When Jacob fled Haran, he set his sights on the hill country of Gilead, east of Canaan (Genesis 31:21). He is some 300 miles from Haran and only a few miles from Canaan when Laban catches up to him. From the hill country of Gilead, he’s close enough to see the land of Canaan, which the Lord promised to him and his descendants. He’s close enough to touch his dream of freedom, but the 20-year nightmare reaches out and pulls his hand back at the last minute.
Unbeknownst to Jacob, God had warned Laban in a dream; the idiom involving not speaking to someone “either good or bad” means to bring no harm on the individual (Genesis 24:50, 2 Samuel 13:22). The Lord is intervening to prepare the way for Jacob’s return.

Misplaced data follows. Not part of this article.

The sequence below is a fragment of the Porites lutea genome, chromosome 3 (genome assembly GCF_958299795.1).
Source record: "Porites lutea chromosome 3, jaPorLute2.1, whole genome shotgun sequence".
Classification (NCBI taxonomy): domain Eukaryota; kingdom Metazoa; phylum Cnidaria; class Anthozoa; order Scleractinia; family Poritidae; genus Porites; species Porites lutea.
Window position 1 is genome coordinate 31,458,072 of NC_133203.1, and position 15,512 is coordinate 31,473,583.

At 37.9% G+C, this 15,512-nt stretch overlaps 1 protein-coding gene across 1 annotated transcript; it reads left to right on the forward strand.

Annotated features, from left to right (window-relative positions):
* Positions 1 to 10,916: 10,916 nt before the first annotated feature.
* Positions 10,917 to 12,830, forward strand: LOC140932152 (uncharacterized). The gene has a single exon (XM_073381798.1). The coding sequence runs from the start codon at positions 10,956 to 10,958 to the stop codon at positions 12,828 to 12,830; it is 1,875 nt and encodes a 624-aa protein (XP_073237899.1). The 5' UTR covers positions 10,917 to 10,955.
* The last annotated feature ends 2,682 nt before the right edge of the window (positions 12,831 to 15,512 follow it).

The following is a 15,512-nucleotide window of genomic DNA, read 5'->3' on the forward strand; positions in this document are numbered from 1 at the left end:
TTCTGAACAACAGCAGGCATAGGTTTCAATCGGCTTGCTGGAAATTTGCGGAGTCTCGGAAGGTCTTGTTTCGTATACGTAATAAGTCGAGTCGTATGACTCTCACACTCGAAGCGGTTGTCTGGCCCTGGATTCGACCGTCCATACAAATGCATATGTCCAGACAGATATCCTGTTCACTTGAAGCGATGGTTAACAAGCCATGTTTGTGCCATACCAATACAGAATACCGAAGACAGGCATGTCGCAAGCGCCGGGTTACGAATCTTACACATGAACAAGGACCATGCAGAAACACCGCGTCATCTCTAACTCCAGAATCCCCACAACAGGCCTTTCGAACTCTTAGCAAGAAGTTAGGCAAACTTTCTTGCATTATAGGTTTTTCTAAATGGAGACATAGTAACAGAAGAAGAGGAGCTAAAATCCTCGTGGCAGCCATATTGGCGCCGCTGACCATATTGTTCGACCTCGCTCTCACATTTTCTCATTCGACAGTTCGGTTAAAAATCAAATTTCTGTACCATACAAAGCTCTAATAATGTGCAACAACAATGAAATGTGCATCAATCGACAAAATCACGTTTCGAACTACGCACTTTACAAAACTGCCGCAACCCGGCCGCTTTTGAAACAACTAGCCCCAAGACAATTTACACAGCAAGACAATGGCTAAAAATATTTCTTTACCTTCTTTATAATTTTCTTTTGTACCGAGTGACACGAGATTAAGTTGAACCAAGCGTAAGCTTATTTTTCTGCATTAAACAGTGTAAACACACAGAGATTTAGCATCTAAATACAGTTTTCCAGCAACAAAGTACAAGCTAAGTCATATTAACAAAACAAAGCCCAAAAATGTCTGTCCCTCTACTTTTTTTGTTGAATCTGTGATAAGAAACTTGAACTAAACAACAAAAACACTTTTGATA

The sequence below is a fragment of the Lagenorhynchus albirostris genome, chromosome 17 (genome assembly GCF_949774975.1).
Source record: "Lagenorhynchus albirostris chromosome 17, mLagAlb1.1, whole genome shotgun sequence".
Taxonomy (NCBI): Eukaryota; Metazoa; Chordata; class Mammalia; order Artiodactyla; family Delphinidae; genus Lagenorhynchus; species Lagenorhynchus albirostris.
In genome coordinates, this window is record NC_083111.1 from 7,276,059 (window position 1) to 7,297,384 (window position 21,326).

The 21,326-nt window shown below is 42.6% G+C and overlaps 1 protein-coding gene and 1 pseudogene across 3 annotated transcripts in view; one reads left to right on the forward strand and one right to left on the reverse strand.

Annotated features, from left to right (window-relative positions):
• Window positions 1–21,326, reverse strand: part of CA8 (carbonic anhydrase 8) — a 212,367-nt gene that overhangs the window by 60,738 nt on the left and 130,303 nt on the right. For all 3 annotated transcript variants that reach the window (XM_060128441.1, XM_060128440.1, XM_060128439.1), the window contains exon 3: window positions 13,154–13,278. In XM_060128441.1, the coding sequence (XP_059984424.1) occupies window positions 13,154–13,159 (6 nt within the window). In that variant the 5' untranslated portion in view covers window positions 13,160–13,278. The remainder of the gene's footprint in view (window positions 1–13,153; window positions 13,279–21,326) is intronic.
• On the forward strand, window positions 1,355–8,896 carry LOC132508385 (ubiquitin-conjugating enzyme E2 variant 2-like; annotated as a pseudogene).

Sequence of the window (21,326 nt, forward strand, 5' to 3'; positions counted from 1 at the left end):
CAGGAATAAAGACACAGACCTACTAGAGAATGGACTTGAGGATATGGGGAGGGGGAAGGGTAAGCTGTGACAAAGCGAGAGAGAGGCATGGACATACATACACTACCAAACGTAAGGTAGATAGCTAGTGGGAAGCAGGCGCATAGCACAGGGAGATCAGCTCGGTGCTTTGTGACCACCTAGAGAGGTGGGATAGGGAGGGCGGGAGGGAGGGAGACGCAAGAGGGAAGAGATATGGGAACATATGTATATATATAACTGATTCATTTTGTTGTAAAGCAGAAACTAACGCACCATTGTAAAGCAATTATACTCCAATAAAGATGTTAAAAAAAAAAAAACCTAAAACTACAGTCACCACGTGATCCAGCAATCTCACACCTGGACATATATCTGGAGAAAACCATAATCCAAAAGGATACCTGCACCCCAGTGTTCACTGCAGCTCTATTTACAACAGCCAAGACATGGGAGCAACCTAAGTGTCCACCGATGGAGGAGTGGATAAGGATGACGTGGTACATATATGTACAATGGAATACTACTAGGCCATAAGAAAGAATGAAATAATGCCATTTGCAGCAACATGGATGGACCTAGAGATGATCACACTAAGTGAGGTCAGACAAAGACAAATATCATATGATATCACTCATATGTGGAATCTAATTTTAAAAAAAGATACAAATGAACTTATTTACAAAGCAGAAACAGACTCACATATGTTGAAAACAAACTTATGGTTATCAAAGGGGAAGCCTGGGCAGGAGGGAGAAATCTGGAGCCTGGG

Tension builds as the two men camp next to each other in the hill country. Will there be war? Will Laban bring Jacob back to Haran? Or will Laban obey the Lord and leave Jacob be?
Every sentence in Laban’s complaint up to verse 29 reveals his hypocrisy. Laban says to Jacob, “What have you done … ?” echoing Jacob’s words to Laban when Laban substituted Leah for Rachel (Genesis 29:25). Laban accuses Jacob of carrying away his daughters like “captives of the sword,” but Laban had held his daughters and Jacob captive and at this time threatens force (Genesis 31:14-16). Laban accuses Jacob of deceiving him, but Laban made a habit of deceiving Jacob. Laban intimates that he would have sent Jacob away with a party, but the last party Laban threw for Jacob resulted in Jacob’s captivity (Genesis 29:22). Laban complains that Jacob did not allow him to kiss his family, but such a gesture on Laban’s part would have been a hollow one, for he viewed his daughters as commodities.